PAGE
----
Article: DMOs should qualify for federal aid

The publicly funded agencies promote tourism on a state and local level

The top destination management organizations, pictured here, receive 81 percent of their funding from the public sector, according to an article from global consulting firm HVS.

WHILE THE TRAVEL industry as a whole has suffered from the restrictions passed to fight the COVID-19 pandemic, one element of the tourism trade has not received federal aid: publicly funded destination marketing organizations. Supporting DMOs could hasten the recovery of the industry, and of the economy as a whole, according to an article from global consulting firm HVS.

DMOs, along with publicly funded tourism agencies and convention centers, need federal aid to address budget shortfalls, staffing reductions and growing financial uncertainty, according to “The Case for Targeted Federal Aid to DMOs and Tourism Agencies” by Thomas Hazinski, managing director of HVS Convention, Sports, & Entertainment Facilities Consulting and Joseph Hansel, research analyst for HVS CSEF.

“Federal aid to the hospitality and tourism industry, thus far, has provided some direct aid to private sector partners and owners of properties affected by the pandemic, primarily through Small Business Administration loans and grants, but these amounts have not been sufficient to cover the extreme industry-wide financial losses,” Hazinski and Hansel wrote.

Quoting data from the U.S. Travel Association and Tourism Economics, the travel industry has lost $195 billion since the beginning of March.

“Targeted aid to state and local governments, aimed at direct stimulus to the hospitality industry, may allow for faster recovery for the entire economy,” the article said. “The hospitality and tourism industries have proven to be the most vulnerable of industries to the COVID-19 pandemic with percentages of revenue losses far exceeding that of the overall economy.”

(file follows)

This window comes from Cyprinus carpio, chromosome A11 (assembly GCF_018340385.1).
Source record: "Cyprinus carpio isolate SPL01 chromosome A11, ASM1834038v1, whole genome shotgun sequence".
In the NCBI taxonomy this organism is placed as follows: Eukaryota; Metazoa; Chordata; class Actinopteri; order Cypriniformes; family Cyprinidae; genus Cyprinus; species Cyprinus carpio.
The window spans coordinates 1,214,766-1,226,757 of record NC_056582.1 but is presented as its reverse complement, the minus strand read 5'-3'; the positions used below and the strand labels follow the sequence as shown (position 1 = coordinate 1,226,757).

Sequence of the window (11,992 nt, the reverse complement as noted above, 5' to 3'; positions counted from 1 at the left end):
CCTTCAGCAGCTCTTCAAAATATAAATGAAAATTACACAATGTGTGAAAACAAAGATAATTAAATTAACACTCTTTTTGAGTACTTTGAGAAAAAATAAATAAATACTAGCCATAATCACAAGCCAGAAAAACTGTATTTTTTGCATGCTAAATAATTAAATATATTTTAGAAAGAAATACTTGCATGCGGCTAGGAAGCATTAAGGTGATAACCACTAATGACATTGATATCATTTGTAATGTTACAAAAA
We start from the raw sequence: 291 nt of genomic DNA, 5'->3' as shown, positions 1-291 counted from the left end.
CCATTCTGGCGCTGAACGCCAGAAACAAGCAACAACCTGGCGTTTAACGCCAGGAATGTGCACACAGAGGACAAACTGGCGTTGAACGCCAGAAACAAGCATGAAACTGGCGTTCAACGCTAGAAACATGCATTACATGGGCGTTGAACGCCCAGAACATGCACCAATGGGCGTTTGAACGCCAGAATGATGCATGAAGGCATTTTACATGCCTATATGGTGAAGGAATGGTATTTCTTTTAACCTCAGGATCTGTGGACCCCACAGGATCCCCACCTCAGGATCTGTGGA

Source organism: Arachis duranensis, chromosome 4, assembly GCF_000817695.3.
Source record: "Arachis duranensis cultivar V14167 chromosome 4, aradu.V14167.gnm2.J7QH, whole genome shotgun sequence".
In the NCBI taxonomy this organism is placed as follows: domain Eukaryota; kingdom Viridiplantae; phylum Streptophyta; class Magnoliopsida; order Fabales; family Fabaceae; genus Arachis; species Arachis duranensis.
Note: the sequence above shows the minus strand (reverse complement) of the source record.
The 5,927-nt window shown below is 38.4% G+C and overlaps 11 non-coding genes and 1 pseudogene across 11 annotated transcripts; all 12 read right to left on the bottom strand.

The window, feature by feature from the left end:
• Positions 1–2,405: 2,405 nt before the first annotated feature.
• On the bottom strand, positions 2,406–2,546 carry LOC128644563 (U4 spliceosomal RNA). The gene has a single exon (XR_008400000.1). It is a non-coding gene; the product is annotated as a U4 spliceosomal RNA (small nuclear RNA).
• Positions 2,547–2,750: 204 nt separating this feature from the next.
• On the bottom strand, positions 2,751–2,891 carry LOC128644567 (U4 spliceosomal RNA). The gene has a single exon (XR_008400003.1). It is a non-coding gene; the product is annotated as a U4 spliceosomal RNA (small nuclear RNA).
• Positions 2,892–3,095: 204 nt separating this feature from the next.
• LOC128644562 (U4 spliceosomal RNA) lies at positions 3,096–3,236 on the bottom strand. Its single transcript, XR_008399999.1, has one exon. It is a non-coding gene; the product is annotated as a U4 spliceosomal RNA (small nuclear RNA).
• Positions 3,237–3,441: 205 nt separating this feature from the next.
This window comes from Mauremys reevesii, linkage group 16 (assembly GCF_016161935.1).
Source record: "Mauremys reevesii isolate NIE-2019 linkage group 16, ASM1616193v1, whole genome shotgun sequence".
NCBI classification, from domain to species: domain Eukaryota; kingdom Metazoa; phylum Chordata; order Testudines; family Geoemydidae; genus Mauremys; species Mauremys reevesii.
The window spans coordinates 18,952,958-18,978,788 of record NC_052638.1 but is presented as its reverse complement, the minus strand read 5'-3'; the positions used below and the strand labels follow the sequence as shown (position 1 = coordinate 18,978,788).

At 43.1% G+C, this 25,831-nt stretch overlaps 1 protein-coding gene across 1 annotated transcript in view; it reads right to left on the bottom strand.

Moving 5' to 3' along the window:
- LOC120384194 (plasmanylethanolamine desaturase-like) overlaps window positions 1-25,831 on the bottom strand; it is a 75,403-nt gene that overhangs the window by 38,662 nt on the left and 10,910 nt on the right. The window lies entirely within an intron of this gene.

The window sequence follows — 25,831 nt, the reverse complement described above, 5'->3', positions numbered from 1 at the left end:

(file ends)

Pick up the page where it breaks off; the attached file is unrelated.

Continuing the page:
DMOs and tourism agencies must take on the task of convincing the public that travel is both safe and affordable despite the pandemic. Their ability to do so is threatened by the 52 to 60 percent drop in lodging tax revenues HVS forecasts for the top 25 markets.

“Additional effort will be required to secure convention, group and meeting business, rescheduling postponed events, and making health related accommodations to event organizers. This additional workload cannot be accomplished with reduced staff levels,” the authors said. “Many convention centers rely on lodging tax revenue and other tourism taxes that support their operations and capital investments. Their continued operation and necessary capital improvements are also threatened by the dramatic reduction in revenue.”

For the top DMOs, such as Pure Michigan and the Las Vegas marketing campaign, on average, 81 percent of their funding comes from the public sector, according to the article. The average state tourism budget by fiscal year 2019 was $21 million for 45 states.

Recently, USTA also suggested to Congress that it extend Paycheck Protection Program eligibility to destination marketing organizations that are currently ineligible for aid because they carry a non-profit or quasi-governmental designation. The uncertainty in predicting when the COVID-19 virus may come under control plays a major role in determining how hotels should proceed.

“One thing is clear: state and local agencies dedicated to the tourism and hospitality industry face dramatic losses of resources that, if left unaddressed, will hinder their vital work for the foreseeable future,” Hazinski and Hansel wrote. “The federal government, knowing the impact these agencies have on tourism promotion and the economic impact of tourism, should consider targeted relief to state and local governments designed to assist these agencies.”